WitCH 3

First, a quick note about these WitCHes. Any reasonable mathematician looking at such text extracts would immediately see the mathematical flaw(s) and would wonder how such half-baked nonsense could be published. We are aware, however, that for teachers and students, or at least Australian teachers and students, it is not nearly so easy. Since school mathematics is completely immersed in semi-sense, it is difficult to know the rules of the game. It is also perhaps difficult to know how a tentative suggestion might be received on a snarky blog such as this. We’ll just say, though we have little time for don’t-know-as-much-as-they-think textbook writers, we’re very patient with teachers and students who are honestly trying to figure out what’s what.

Now onto WitCH 3, which follows on from WitCH 2, coming from the same chapter of Cambridge’s Specialist Mathematics VCE Units 3 & 4 (2018).* The extract is below, and please post your thoughts in the comments. Also a reminder, WitCH 1 and WitCH 2 are still there, awaiting proper resolution. Enjoy.

* Cambridge is a good target, since they are the most respected of standard Australian school texts. We will, however, be whacking other publishers, and we’re always open to suggestion. Just email if you have a good WitCH candidate, or crap of any kind you wish to be attacked.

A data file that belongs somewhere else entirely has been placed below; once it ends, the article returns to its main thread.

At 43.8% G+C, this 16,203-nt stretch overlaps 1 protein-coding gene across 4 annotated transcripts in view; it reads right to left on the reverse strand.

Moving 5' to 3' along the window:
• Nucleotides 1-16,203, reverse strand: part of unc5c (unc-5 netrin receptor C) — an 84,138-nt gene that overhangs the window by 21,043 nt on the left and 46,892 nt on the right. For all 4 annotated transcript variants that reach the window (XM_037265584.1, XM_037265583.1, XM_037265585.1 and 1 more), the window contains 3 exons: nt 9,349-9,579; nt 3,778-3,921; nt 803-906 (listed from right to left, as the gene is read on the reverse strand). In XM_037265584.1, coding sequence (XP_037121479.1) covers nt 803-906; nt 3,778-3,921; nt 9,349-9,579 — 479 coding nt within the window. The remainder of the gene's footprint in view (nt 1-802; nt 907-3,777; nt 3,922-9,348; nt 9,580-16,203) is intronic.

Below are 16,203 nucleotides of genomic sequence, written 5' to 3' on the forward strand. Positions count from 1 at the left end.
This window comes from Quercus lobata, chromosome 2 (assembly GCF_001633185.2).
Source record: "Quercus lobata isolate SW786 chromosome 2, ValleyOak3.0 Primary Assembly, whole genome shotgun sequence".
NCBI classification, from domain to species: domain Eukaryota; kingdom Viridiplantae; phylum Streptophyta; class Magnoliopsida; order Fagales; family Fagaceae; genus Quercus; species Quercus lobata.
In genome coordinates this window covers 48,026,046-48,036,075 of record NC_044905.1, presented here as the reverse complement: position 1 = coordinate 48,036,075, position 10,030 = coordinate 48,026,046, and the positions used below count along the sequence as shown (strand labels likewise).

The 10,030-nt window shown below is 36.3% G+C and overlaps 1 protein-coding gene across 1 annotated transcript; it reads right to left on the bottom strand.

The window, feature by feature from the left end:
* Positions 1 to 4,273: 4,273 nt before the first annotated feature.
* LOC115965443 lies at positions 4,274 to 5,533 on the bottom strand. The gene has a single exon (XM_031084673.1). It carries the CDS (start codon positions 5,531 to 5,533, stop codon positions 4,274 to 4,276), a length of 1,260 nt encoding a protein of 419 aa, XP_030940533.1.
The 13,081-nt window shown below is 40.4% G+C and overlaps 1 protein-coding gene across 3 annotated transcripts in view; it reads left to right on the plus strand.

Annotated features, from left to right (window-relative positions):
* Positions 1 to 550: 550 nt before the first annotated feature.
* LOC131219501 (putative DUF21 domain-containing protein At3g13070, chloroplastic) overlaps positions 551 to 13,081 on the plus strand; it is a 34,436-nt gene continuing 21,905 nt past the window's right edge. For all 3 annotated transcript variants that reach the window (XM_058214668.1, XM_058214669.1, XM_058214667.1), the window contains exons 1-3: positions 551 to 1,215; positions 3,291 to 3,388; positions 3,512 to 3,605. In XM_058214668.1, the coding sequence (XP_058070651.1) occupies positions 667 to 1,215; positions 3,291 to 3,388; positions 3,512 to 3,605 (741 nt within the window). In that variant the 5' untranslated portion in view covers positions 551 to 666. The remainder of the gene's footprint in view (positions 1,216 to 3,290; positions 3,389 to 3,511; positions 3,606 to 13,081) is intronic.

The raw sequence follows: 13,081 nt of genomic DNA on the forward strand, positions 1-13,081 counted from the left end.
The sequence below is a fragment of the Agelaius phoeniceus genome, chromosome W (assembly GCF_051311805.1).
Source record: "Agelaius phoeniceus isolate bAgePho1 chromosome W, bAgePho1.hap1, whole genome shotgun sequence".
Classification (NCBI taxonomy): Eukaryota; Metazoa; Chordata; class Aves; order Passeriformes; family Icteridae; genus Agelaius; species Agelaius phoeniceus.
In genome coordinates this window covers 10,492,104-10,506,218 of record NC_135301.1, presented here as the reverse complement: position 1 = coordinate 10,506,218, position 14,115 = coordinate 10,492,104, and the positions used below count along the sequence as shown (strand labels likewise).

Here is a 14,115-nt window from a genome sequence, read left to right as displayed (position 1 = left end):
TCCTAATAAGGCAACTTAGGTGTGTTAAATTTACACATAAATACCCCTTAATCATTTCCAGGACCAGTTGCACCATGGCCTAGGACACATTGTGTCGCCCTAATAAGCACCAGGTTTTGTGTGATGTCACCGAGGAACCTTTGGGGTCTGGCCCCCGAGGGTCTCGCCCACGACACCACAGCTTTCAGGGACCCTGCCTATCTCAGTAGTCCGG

Update (06/02/19)

The above excerpt is indicative of the text’s entire chapter on complex numbers. It is such remarkably poor exposition, the foundations so understated and the direction so aimless, it is almost impossible to find one’s way back to sensible discussion.

Here is a natural framework for a Year 12 topic on complex numbers:

  • First, one introduces a new number \boldsymbol i for which \boldsymbol i^2=-1.
  • One then defines complex numbers, and introduces the fundamental operations of addition and multiplication.
  • One then at least states, and hopefully proves, the familiar algebraic properties for complex numbers, i.e. the field laws, \boldsymbol {u(z + w) = uz + uw} and so forth. All these properties are obvious or straight-forward to prove, except for the existence of multiplicative inverses; one has to prove that given any non-zero complex \boldsymbol z there is another complex \boldsymbol w with \boldsymbol {zw = 1}.